This film had a profound effect on me as a kid, and every time I watch it I discover something new. Have you spotted these subtle hints and references?

Breakfast at the Peterson’s

Ray and Carol Peterson (Tom Hanks and Carrie Fisher) live in a quaint home on Mayfield Place in suburban Hinkley Hills with their son, Dave (Cory Danziger) and their dog, Vince. The Petersons live next door to a dilapidated house owned by a reclusive family named the Klopeks. When Ray looks out the kitchen window to comment on the Klopek’s barren yard, you can see a box of Gremlins Cereal sitting on the counter. Joe Dante, director of The ‘Burbs, also directed Gremlins (1984).

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Details Emerge in Camp Napowan Story

I rescued the following post from my old website, Mysterious Heartland, and decided to re-post it here in case I have any readers interested in Wisconsin folklore or who went to Camp Napowan as a Boy Scout. Enjoy!

After posting an edited transcription of the legend of Boot Hill from Napowan Scout Camp in central Wisconsin (read Part 1, Part 2, and Part 3), a reader contacted me with his own insight into the story. In addition to more information about how an audio version of the tale became available, he reveals that a tragic accident in the early 2000s may have squelched its retelling. Here are his remarks:

Hi Michael,

I came across your transcription of the Story of Boot Hill on Mysterious Heartland, and I wanted to give you my recollection. I visited Napowan as a Boy Scout from 1993 to 1999. The first year I went, one of the camp staff was invited to our site to tell the story of Boot Hill. I think he was the camp director at the time, or he became camp director several years later, and I want to say his name was Eric. There were a few additional details that were added to the story in future tellings, as well as a few omissions.

I can only remember one omission regarding the event from 1992. A special needs scout from the Little City sponsored troop (which I believe is also out of Des Planes) got lost, wandered off camp property, and recalled seeing black cats with white paws when he was found. The troop is comprised of mentally challenged adults who were still in attendance during the years I visited camp Napowan. I think the lost scout was an African American guy who went by the name Horse.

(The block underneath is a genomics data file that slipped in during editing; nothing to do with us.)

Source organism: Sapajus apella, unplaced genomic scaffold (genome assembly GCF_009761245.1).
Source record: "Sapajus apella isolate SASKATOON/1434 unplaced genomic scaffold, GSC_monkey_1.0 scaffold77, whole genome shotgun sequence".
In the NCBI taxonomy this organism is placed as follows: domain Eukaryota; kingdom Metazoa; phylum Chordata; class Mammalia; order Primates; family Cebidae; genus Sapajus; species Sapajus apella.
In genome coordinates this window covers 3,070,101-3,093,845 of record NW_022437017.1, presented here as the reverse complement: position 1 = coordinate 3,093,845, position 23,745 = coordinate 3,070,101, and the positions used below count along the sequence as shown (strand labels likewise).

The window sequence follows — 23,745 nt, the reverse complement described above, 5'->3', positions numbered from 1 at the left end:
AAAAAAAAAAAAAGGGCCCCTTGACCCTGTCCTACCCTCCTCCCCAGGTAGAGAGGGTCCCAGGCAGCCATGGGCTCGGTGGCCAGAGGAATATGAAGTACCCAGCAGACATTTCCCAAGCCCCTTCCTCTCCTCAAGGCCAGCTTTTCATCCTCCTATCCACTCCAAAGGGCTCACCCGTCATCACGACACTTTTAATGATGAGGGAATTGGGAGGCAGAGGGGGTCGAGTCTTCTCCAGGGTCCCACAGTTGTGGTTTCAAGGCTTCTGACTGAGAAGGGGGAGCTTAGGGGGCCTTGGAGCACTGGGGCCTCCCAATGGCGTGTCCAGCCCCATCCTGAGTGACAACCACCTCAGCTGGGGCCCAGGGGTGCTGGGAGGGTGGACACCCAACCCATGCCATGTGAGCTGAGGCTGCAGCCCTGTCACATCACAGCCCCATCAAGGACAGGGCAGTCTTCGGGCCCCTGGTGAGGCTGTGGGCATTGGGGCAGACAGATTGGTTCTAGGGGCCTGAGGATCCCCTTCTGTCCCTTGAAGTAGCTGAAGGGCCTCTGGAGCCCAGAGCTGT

Eric took a break from staffing, but returned in the late ’90s. Since he was not there to tell the story, another staff member told the story for the entire camp in 1994 or 1995. His name was Brad Shuman, and he was the director of the Nature program area. He was a creepy guy to begin with, but he did a superb job telling the story. It genuinely scarred a lot of scouts who had to later walk back to their campsites, in the dark, through many of the locations mentioned in the story.

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Antwerp Ruins

Antwerp Ruins
The Village of Antwerp on the Indian River in Upstate New York has seen better days. Its population has dwindled from a 1920 height of over 1,000 residents. The village main street is now a historic district, but its storefronts are crumbling and abandoned. These brick buildings date to 1889. Antwerp gets its name from the Antwerp company of Belgium, which was part owner in the early 1800s. Despite the dilapidated main street, you can still find beautiful Victorian homes throughout the town.

Swansong of My Heart

Swansong of My Heart
Monument to Lazelle A. Michael (1852-1939) and his wives, Emma J. (1852-1907), Carolyn E. (1870-1915), and Virginia L. (1876-1926), in Oakwood Cemetery, 50 101st Street, Troy, Rensselaer County, New York. This monument fascinates me, not just because Emma and Virginia were sisters (and clearly the two women depicted in stone), but because I can’t find any information on this family beyond a patent Lazelle filed for an ice cream scoop in 1905. If you know the story behind this monument, please contact me!

The name of Lazelle’s first wife, Emma, is wrapped in grape vines, and the inscription reads:

Abiding faith in immortal hope of glorious reunion.